Local politicians have described the 140 job losses as a real blow for the community
Next year, the Port Dundas Distillery in Glasgow would have been producing whisky for exactly 200 years.
Now, the plant will close its doors before that landmark has been reached, after owners Diageo announced that up to 900 jobs would be lost across Scotland, including 140 of 220 posts at Port Dundas.
The plant, located on a 21-acre site, supplies grain spirit for about 39 million litres of alcohol each year.
It has been rebuilt twice in its history after it was fire damaged in 1903 and 1913.
The site stopped production during WWII but restarted again in 1945, using only homegrown barley.
Its neighbouring Dundashill Cooperage - which makes 85,000 hogshead casks a year - dates back even further, founded in 1770 by John Harvey.
Kilmarnock has a long association with Johnnie Walker whisky
Diageo, which employs more than 4,000 people in Scotland, said work from Port Dundas could be met through the expansion of its Cameronbridge Distillery in Fife.
The company also said it hoped about 80 office-based staff from Dundas House, adjacent to the plant, would relocate to another location in central Scotland.
But 140 jobs will be lost, a move local politicians described as a "real blow" for the community.
About 25 miles down the road, and Diageo's packaging plant in Kilmarnock is also feeling the effects of the firm's 7% sales slump in the three months to the end of March.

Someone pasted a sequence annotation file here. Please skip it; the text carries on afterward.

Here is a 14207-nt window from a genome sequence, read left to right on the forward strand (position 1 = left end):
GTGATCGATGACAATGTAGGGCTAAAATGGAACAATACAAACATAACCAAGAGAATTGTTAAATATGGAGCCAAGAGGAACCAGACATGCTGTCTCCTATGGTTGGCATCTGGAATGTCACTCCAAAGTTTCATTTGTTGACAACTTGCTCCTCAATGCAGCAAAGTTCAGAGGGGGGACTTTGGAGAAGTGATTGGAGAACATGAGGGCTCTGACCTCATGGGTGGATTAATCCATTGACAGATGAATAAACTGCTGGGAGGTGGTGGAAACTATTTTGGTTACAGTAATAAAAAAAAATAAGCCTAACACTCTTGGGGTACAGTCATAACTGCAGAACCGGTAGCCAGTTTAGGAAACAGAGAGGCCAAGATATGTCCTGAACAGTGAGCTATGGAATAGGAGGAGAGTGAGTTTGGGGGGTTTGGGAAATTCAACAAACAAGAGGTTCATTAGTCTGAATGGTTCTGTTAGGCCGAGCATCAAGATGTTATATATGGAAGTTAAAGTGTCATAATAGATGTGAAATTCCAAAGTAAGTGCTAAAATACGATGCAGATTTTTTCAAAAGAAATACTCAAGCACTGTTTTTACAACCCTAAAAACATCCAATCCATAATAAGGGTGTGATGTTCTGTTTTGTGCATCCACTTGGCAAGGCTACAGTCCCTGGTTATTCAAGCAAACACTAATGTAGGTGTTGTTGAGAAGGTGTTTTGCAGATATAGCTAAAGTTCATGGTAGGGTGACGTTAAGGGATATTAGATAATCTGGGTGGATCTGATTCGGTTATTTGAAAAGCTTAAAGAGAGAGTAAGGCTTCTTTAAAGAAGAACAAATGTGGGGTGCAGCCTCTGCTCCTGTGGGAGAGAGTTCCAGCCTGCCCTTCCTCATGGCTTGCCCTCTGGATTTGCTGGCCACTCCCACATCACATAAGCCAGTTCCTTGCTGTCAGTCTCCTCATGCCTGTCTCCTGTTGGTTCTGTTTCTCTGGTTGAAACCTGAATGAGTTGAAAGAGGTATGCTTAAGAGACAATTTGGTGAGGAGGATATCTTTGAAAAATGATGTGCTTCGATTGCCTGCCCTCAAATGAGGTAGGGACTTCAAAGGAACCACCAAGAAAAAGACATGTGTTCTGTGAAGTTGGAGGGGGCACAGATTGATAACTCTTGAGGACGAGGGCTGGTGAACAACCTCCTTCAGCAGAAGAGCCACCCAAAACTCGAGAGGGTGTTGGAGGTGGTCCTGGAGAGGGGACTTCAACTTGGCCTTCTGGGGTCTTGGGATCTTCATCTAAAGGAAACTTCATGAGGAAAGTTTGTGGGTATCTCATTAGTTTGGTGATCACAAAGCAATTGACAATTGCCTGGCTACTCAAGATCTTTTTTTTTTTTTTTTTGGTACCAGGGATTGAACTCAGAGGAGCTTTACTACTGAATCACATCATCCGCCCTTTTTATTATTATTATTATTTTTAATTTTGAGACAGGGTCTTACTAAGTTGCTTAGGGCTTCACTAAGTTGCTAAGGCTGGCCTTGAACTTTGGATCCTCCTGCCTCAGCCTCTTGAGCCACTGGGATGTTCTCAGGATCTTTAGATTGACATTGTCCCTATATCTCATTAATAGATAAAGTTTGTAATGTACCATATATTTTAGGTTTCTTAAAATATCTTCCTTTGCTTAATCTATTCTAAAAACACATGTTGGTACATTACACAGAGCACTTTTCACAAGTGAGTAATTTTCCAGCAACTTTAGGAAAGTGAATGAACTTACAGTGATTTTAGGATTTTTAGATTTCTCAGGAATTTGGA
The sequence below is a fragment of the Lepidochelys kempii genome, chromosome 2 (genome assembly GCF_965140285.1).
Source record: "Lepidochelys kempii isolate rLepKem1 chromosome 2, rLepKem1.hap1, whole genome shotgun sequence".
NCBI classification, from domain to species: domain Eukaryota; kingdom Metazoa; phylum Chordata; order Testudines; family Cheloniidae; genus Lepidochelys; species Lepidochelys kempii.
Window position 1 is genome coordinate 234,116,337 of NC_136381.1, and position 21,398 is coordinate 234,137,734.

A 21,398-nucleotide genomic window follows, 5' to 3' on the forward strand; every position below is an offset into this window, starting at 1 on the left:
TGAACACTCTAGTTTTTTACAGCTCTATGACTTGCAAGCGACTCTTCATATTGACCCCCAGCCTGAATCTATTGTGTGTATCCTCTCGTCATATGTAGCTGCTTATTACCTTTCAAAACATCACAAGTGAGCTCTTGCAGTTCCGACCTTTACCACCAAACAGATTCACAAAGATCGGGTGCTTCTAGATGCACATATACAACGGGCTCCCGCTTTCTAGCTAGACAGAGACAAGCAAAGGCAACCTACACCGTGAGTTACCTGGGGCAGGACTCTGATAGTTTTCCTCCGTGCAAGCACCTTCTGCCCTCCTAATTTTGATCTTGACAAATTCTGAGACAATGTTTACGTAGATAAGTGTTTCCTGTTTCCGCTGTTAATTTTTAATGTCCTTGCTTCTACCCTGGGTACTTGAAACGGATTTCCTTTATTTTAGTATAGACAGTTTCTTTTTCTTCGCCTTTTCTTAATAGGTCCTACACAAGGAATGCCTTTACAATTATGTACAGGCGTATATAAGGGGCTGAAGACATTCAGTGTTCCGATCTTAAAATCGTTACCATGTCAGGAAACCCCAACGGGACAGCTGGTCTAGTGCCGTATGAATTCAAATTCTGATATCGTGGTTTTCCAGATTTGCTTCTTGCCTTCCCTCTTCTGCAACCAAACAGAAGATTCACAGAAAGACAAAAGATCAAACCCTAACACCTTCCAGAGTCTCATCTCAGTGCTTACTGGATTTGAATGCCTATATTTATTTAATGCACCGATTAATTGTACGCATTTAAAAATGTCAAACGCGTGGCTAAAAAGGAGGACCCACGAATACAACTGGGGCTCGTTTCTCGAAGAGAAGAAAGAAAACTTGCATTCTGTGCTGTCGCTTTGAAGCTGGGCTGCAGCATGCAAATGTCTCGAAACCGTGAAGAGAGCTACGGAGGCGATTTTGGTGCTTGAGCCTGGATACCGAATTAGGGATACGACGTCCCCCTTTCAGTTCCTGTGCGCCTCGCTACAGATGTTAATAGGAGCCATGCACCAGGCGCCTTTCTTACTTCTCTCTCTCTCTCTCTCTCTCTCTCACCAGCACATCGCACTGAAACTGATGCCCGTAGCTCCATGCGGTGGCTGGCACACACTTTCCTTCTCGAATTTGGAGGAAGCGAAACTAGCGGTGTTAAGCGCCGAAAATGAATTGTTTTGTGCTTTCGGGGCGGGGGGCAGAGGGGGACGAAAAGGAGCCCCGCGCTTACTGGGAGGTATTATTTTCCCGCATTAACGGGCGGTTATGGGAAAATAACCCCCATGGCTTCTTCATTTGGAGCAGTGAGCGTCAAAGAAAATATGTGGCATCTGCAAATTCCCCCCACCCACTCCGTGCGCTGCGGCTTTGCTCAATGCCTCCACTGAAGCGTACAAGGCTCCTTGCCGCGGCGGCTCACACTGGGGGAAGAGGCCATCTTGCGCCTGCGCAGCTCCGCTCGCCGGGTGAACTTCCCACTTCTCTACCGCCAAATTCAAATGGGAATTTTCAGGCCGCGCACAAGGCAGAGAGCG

It too will shut, ending an association between the town and the famous Johnnie Walker whisky brand that has endured for nearly two centuries.
John Walker established his small grocery shop in the Ayrshire town in 1820.
Soon afterwards he applied the principles of tea blending to malt whiskies, producing a blend that evolved into the world's most popular whisky.
Local MP Des Browne pointed out that every bottle of Johnnie Walker has a label which says that this whisky has been bottled in Kilmarnock since 1820.
The packaging plant opened in 1956 and currently produces 11 million cases each year from 17 bottling lines.
Last year, Diageo said the Scotch was the company's "star performer" in a portfolio which includes Smirnoff and Guinness, after it became the first spirit to surpass annual sales of £1bn.
The world's largest drinks manufacturer published annual results in 2008 showing a 7% increase in net sales, but sales fell by the same amount in just a three-month period this year.
However, the company said it was still on track to raise profits by 4% to 6% this year.